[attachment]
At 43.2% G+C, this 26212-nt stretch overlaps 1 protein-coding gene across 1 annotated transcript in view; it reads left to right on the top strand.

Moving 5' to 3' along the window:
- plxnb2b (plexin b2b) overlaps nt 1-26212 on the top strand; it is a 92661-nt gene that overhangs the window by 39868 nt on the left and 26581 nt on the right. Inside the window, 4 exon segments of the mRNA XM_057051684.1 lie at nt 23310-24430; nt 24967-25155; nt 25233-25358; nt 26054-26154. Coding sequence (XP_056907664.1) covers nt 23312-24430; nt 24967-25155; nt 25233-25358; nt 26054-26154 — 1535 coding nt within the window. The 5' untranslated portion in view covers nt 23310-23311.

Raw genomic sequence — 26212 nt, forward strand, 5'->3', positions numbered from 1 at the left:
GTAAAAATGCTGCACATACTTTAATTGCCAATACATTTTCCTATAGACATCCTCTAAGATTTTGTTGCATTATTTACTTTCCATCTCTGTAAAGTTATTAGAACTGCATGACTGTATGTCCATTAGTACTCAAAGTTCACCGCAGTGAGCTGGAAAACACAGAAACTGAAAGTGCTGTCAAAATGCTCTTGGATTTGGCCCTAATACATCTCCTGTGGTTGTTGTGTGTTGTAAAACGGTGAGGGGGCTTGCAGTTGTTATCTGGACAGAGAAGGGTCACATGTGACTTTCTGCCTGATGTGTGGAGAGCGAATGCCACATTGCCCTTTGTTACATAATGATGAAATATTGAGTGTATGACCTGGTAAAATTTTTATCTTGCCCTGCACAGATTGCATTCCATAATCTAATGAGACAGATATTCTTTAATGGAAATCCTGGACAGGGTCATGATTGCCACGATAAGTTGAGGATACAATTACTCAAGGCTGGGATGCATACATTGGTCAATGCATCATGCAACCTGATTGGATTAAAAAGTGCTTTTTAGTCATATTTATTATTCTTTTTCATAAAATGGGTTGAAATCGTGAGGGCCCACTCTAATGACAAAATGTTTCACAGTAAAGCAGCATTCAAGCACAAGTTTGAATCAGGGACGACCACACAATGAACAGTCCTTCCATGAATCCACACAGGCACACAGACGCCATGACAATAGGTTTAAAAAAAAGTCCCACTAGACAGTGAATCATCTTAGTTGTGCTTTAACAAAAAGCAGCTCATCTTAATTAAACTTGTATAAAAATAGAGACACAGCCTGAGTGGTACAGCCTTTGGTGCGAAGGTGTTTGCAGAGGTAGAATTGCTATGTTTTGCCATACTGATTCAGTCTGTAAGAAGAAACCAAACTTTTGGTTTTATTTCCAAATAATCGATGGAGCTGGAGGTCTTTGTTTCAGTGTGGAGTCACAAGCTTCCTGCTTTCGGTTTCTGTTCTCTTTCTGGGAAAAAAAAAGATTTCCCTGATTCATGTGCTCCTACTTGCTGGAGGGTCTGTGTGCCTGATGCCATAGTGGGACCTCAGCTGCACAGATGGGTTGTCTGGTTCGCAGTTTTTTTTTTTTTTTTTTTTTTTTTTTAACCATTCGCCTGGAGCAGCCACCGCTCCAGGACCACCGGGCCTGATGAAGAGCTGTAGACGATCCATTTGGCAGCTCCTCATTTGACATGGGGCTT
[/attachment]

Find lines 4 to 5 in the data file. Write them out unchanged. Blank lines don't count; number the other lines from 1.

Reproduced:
Raw genomic sequence — 26212 nt, forward strand, 5'->3', positions numbered from 1 at the left:
GTAAAAATGCTGCACATACTTTAATTGCCAATACATTTTCCTATAGACATCCTCTAAGATTTTGTTGCATTATTTACTTTCCATCTCTGTAAAGTTATTAGAACTGCATGACTGTATGTCCATTAGTACTCAAAGTTCACCGCAGTGAGCTGGAAAACACAGAAACTGAAAGTGCTGTCAAAATGCTCTTGGATTTGGCCCTAATACATCTCCTGTGGTTGTTGTGTGTTGTAAAACGGTGAGGGGGCTTGCAGTTGTTATCTGGACAGAGAAGGGTCACATGTGACTTTCTGCCTGATGTGTGGAGAGCGAATGCCACATTGCCCTTTGTTACATAATGATGAAATATTGAGTGTATGACCTGGTAAAATTTTTATCTTGCCCTGCACAGATTGCATTCCATAATCTAATGAGACAGATATTCTTTAATGGAAATCCTGGACAGGGTCATGATTGCCACGATAAGTTGAGGATACAATTACTCAAGGCTGGGATGCATACATTGGTCAATGCATCATGCAACCTGATTGGATTAAAAAGTGCTTTTTAGTCATATTTATTATTCTTTTTCATAAAATGGGTTGAAATCGTGAGGGCCCACTCTAATGACAAAATGTTTCACAGTAAAGCAGCATTCAAGCACAAGTTTGAATCAGGGACGACCACACAATGAACAGTCCTTCCATGAATCCACACAGGCACACAGACGCCATGACAATAGGTTTAAAAAAAAGTCCCACTAGACAGTGAATCATCTTAGTTGTGCTTTAACAAAAAGCAGCTCATCTTAATTAAACTTGTATAAAAATAGAGACACAGCCTGAGTGGTACAGCCTTTGGTGCGAAGGTGTTTGCAGAGGTAGAATTGCTATGTTTTGCCATACTGATTCAGTCTGTAAGAAGAAACCAAACTTTTGGTTTTATTTCCAAATAATCGATGGAGCTGGAGGTCTTTGTTTCAGTGTGGAGTCACAAGCTTCCTGCTTTCGGTTTCTGTTCTCTTTCTGGGAAAAAAAAAGATTTCCCTGATTCATGTGCTCCTACTTGCTGGAGGGTCTGTGTGCCTGATGCCATAGTGGGACCTCAGCTGCACAGATGGGTTGTCTGGTTCGCAGTTTTTTTTTTTTTTTTTTTTTTTTTTTAACCATTCGCCTGGAGCAGCCACCGCTCCAGGACCACCGGGCCTGATGAAGAGCTGTAGACGATCCATTTGGCAGCTCCTCATTTGACATGGGGCTT